Sunday, August 26, 2007

first night in the new place

My contract at the old apartment technically ended on Wednesday, but Claire and I were able to stay there a few extra nights because the new tenants had not yet moved in. But every day that we stayed it felt a little weirder, because all of our stuff was packed and we were living out of suitcases, the place looked empty and felt suddenly strange. As hard as it is to admit it, that place is no longer our home. So we decided to stay at my new apartment tonight.

I am sitting on a chair that sort of feels like it might fall apart, in front of a table that seems to enjoy swaying as well. To my left is the linoleum-floored kitchen with dark wood cabinets and a microwave that is so old it has knobs, including one for setting the temperature. Claire says that the apartment looks and feels very eighties; I think I will call it vintage. Most of my belongings are piled up in the living room, where there is a fireplace that the landlords do not guarantee will work (seriously, that is in my contract), and on the wall opposite where I sit, a sliding glass door that does not really slide but rather prefers to stay put, opens, with some effort, onto a little balcony where we will probably rig up a hammock or two (between the two of us we own five). The view from the balcony, and from all the windows on that side of the apartment, is largely populated by the foliage of three or four cottonwood trees, and if you peer between the leaves you can glimpse the Wasatch mountains, which take on a lovely alpenglow at dusk.

The house I grew up in backs up to a wooded lot, and in the summer it is so thick with green growth that you cannot even see the houses on the next street over, and you almost forget that it is not an unexplored wilderness. I have always felt an affinity for my chlorophyll-bearing neighbors, and I cannot help but feel a bit disappointed by the relative lack of greenness here in Utah. Don't get me wrong, the landscape here truly is awe-inspiring, and whenever I leave I find it difficult to adjust to the absence of the mountains, but all the same, since I moved here I have felt a certain emptiness where for my first eighteen years I had found a panoramic view of green trees just outside my back door. Needless to say, it was not with little joy that I found the trees outside my new apartment. Their presence should make this place feel a little bit like home, even if only one of the four toilets is working properly right now.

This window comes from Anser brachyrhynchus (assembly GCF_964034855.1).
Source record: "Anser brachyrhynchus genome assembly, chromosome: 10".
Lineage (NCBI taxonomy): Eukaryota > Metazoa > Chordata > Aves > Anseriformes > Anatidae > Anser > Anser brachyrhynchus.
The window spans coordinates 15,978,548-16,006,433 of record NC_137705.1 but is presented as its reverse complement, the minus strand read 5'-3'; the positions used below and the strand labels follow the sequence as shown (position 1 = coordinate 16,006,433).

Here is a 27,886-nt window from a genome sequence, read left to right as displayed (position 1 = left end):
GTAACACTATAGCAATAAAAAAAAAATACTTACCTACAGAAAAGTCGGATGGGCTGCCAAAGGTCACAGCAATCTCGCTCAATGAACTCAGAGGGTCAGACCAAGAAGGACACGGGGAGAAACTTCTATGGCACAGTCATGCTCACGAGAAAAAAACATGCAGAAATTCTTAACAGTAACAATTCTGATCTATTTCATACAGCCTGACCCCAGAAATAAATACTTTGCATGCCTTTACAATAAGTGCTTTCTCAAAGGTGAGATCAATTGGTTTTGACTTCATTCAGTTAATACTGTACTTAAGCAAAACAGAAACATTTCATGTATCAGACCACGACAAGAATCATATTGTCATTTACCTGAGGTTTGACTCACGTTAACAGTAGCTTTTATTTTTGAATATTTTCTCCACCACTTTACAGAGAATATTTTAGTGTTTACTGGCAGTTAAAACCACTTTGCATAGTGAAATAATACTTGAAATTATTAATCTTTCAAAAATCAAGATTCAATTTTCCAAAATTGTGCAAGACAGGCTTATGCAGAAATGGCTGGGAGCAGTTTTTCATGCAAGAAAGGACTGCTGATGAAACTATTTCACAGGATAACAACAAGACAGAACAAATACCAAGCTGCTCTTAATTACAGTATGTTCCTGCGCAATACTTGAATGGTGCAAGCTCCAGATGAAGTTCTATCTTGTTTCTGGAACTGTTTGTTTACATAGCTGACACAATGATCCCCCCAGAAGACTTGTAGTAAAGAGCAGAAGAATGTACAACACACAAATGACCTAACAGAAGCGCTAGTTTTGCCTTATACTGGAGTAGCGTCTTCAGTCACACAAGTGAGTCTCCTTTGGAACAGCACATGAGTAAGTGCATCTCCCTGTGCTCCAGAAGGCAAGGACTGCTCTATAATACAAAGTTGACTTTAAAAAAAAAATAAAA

So we have a few maintenance issues to have taken care of. But Becky has given us an area rug to break up the ugly dark blue carpet, and Ikea is going to help us with the terribly inadequate lighting in place. And if nobody else moves in, we will get to have a library and a yoga room, both of which can double as guestrooms. There is a lot of furniture that we need to shuffle around, and of course I need to unpack the little mountain of stuff that I so carefully packed just a few days ago. We still need to move in the rest of Vanessa's stuff, and the walls are just screaming for something more visually stimulating than expanses of textured off-white paint. So there is a lot to do to make this place start feeling like a home. I know that it will take some time to get used to it; it will be very different from what I have known and come to take for granted during the past few years. But with some diligence and patience and a lot of faith, I think I will like it.


rantipoler said...

I'll come live in your yoga room! I'll be the mat. Wait, that sounds weird. Never mind.

emily said...

it turns out we don't get a yoga room because the apartment filled up, but otherwise you would be totally welcome. well, you are still welcome, you just can't be the yoga mat.